Hilary Knight is fast becoming one of the most talented female hockey players in the world.
At age 21, she has already been a member of Team USA for four years, and is the current team’s leading goal scorer. In Knight’s senior year of high school, she famously scored 53 goals and recorded 72 points in just 23 games. Her four year high school career was similarly impressive: 143 goals and 210 points in 97 games played. During two years at the University of Wisconsin, Knight has recorded 39 multi-point games while taking time off to play for the U.S. under-22 team and senior teams. In the 2008-2009 season, she was named Division 1 first-team all American. She is currently coached at both the college and international level by Mark Johnson, who was himself a member of the famous 1980 “Miracle on Ice” U.S. men’s hockey team.
She talked to The Daily over the phone about the team’s progress in the run-up to the 2010 Vancouver Olympics.
McGill Daily: How is playing on the Olympic Hockey team unique?
Hillary Knight: It’s a lot different from other sports like skiing where the athletes accept money. But I’m in the NCAA. Right now and I can’t accept money or sponsorships like some of the other players.
MD: What is it like to be coached by a star from the 1980 “Miracle on Ice” Olympics?
HK: It’s really comforting to have him as the women’s coach, ‘cause he’s been there. Team USA likes to cycle coaches so it’s usually different every year, but I’ve had him as a coach at [University of] Wisconsin too…and there’s no difference in his coaching style.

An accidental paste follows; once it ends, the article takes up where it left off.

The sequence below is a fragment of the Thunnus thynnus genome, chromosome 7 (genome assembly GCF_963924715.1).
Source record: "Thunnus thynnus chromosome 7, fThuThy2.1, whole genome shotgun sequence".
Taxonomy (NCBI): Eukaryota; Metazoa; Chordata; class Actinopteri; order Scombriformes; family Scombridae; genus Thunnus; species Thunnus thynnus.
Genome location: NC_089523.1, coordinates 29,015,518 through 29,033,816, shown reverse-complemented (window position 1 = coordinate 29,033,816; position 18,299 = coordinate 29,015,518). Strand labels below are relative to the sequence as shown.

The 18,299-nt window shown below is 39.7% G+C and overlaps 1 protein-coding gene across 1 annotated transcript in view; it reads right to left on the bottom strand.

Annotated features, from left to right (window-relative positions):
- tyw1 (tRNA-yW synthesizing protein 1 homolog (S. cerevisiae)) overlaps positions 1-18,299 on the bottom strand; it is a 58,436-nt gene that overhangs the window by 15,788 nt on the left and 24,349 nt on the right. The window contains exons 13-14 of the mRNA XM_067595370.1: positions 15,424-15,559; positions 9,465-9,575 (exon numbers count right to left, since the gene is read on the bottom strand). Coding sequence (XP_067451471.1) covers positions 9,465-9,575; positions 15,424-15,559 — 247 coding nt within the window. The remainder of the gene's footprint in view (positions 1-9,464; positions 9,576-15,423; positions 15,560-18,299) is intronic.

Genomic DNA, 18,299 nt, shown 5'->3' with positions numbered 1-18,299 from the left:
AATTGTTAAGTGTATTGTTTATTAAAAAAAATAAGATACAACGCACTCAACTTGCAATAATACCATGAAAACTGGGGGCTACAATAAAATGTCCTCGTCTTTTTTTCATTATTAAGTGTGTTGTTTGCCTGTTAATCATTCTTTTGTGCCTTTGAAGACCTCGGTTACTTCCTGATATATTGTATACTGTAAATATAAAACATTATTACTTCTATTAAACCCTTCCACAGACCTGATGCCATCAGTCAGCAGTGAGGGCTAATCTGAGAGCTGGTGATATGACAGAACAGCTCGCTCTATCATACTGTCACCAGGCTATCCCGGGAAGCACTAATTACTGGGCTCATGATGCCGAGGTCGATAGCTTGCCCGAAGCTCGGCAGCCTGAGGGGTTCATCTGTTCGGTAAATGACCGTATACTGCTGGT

MD: Where is your favourite place to play?
HK: Canada’s definitely the place to go. It’s the biggest rush to play Canada in Canada. We had 16,000 fans in Ottawa. The sport is growing everywhere, but in the States we only get five or six thousand fans…. Playing in Finland was a change of pace. We were more secluded than we previously had been. It’s a different crowd. I really liked Winnipeg when we went there, ‘cause the fans are crazy. There’s something about silencing a crowd like that when we score, and you can actually hear your line mates in the face off because it’s so quiet!
MD: So much of North American hockey culture has to do with physicality and hitting, which obviously play different roles in women’s hockey. Does this change the style of play at all?
HK: Well we can’t check, so it turns our game into more skill and finesse. But, in the world, the U.S. and Canada are two of the most physical teams. I know Sweden is also getting up there, and it’s always a battle when we play Canada. Fortunately I’m one of the bigger players [at 5’11, 172 pounds]. I mean one of my line mates is only 5 feet, so it’s a lot of give and take. One of the great things about hockey is that it requires a different skill set. There’s definitely some pretty goals in women’s hockey.
MD: You are both the youngest member of Team USA and its leading goal scorer. Is it because of your youth that you perform so well?
HK: [laughs] No, I just have great line mates. I’m on a line with Jenny Potter, one of the most underrated players ever. I mean she’s 31, she has two kids, and she’s still dominating at the world level. That says something.
—Compiled by Michael Lee-Murphy